What is an intuitive way to see why harmonic series sums to logn?

Answer by Eugene Yarovoi:

So far the answers here have used calculus. However, you asked for an "intuitive" explanation, and it is likely that calculus is not intuitive to you, much less the evaluation of that particular integral.
I will give a very elementary argument for why [math]\sum_{k=1}^n \frac {1}{k} = \Theta (\log n)[/math].
Consider the following: [math]1 + 1/2 + 1/3 + 1/4 + 1/5 + 1/6 + 1/7 + … + 1/n \leq 1 + 1/2 + 1/2 + 1/4 + 1/4 + 1/4 + 1/4 + …+ 1/n =[/math][math]1 + 2 \times 1/2 + 4 \times 1/4 + … + n \times 1/n[/math]. It takes [math]\log_2 n [/math] multiplies by 2 to reach n, and each summand in the final sequence equals 1.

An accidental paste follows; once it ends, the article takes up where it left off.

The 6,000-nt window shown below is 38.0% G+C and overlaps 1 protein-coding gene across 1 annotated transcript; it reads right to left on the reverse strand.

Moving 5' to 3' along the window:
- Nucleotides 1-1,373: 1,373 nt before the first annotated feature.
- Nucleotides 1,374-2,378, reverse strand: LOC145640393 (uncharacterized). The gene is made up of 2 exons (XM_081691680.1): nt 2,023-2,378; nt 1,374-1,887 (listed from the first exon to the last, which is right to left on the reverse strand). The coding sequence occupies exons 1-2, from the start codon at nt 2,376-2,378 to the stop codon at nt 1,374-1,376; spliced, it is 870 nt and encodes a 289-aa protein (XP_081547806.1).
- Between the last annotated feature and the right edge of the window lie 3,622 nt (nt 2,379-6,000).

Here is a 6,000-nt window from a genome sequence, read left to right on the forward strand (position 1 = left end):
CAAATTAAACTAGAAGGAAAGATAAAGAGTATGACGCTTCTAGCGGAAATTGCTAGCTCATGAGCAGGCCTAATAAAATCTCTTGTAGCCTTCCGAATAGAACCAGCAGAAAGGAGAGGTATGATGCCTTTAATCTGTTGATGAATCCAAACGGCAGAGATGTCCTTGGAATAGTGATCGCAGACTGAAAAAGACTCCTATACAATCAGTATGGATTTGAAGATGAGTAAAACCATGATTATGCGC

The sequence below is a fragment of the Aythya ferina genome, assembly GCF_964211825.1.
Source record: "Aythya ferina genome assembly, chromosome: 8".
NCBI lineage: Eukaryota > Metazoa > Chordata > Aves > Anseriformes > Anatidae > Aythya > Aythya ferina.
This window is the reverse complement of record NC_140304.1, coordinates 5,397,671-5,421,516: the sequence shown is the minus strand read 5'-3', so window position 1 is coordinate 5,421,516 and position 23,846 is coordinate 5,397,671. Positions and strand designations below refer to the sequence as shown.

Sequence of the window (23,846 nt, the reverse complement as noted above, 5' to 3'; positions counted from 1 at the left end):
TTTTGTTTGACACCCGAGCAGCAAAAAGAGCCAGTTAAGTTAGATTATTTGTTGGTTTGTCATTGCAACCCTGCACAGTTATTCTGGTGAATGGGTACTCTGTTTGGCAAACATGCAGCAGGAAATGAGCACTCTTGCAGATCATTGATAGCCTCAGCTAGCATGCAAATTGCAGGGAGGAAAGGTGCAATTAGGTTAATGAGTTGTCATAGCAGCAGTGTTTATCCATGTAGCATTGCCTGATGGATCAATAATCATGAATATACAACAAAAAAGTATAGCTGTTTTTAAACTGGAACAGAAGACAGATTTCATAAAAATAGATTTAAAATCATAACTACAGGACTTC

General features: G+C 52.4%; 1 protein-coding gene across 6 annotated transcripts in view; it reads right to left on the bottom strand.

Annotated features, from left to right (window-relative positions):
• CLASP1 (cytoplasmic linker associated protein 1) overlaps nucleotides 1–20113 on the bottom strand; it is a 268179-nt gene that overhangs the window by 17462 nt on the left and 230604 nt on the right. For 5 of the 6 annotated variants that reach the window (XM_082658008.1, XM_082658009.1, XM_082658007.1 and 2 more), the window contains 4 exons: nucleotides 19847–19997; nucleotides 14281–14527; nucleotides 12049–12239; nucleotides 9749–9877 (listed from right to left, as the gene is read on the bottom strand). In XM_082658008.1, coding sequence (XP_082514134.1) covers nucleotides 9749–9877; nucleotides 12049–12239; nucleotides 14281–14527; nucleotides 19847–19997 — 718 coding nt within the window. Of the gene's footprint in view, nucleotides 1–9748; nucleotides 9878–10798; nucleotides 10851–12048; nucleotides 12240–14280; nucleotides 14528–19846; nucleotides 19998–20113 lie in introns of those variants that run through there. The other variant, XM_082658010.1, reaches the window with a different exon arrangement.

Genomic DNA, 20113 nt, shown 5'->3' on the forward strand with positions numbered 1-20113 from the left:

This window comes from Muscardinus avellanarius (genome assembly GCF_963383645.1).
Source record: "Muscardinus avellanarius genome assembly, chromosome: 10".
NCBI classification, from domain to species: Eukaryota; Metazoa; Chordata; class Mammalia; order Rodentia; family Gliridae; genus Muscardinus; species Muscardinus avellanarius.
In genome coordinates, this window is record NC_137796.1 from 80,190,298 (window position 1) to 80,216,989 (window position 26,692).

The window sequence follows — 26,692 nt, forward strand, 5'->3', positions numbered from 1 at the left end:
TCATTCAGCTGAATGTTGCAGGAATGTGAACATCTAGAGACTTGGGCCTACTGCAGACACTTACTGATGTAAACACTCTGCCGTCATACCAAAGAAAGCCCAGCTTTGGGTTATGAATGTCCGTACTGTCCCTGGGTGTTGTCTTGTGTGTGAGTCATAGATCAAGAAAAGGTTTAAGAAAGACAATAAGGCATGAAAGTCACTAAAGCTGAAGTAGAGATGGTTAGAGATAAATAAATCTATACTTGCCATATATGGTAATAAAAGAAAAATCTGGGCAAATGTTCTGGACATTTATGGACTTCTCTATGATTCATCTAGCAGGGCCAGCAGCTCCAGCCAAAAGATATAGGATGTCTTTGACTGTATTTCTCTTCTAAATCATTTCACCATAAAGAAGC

So, [math]\sum_{k=1}^n \frac {1}{k} \leq \lceil \log_2 n \rceil + 1 [/math].
We can also obtain a lower bound by rounding to powers of two in a different direction:
[math]1 + 1/2 + 1/3 + 1/4 + 1/5 + 1/6 + 1/7 + 1/8 + … + 1/n [/math][math]\geq 1 + 1/2 + 1/4 + 1/4 + 1/8 + 1/8 + 1/8 + 1/8 + …+ 1/n.[/math] Here each group of identical powers of two is worth 1/2, and then there's the 1. So here we get [math]1 + \frac {1}{2} \lfloor \log_2 n \rfloor[/math].
Therefore, the sum is [math]\Theta (\log n)[/math].

What is an intuitive way to see why harmonic series sums to logn?

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